Fifty people had been given appointment. I was wondering why I did not get appointment. It seemed that lot of people came from “Influence quota”. I also find out that they had given vaccines to 100+ people on previous weeks while I was given an explanation of “No vaccines”.

Finally after waiting for 3 hours and pleading relentlessly, I am given the vaccine.

The doctors and nurses were not very professional. They never showed me what they were giving (Ex: Whether the syringe is new or not). I will not be surprised if they inject water instead of vaccine!!

Friends, please plan for these vaccinations if you are going to Africa or South America. The process is not hassle free (for Yellow fever) at least in Karnataka.

There are some private clinics that administer this vaccine and provide certificate. Not sure about the validity of the certificate. They charge around Rs 4,500/-. It is a day light robbery as the single dose vaccine costs RS 1650/-. While I hate Government apathy in providing health support, my aversion to private clinics who loot people taking advantage of Government is even more.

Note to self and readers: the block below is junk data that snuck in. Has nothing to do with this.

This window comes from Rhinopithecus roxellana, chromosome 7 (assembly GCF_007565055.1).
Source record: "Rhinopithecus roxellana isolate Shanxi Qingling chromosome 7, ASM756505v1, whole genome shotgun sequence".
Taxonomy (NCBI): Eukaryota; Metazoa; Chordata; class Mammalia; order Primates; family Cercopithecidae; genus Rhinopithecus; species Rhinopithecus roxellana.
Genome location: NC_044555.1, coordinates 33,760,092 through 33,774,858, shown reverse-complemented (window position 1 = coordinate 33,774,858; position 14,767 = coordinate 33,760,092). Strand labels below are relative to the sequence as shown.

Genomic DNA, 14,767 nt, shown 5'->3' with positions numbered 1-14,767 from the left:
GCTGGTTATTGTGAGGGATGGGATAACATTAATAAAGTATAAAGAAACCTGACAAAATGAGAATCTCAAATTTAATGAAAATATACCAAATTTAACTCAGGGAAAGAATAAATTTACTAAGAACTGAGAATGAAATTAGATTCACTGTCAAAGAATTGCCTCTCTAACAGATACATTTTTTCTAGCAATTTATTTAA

Thursday, August 20, 2015

A week at Masai Mara, Kenya

August 2015

The trigger to visit Masai Mara occurred 18 years ago when I saw a documentary on Serengeti National park. Seeing millions of wildebeest, I made up my mind to visit the African savannas one day. The opportunity occurred this month when I spent a week in Masai Mara, Kenya.

Masai Mara National Reserve is the northern most segment of Mara Serengeti ecosystem. The Tanzanian part is called Serengeti while Masai Mara is the name in Kenya.

The week I spent was memorable with numerous sightings in Masai Mara. Some numbers are:
Lions – 50
Cheetah – 17
Leopard -4
Rhino – 4
Wildebeest – Lakhs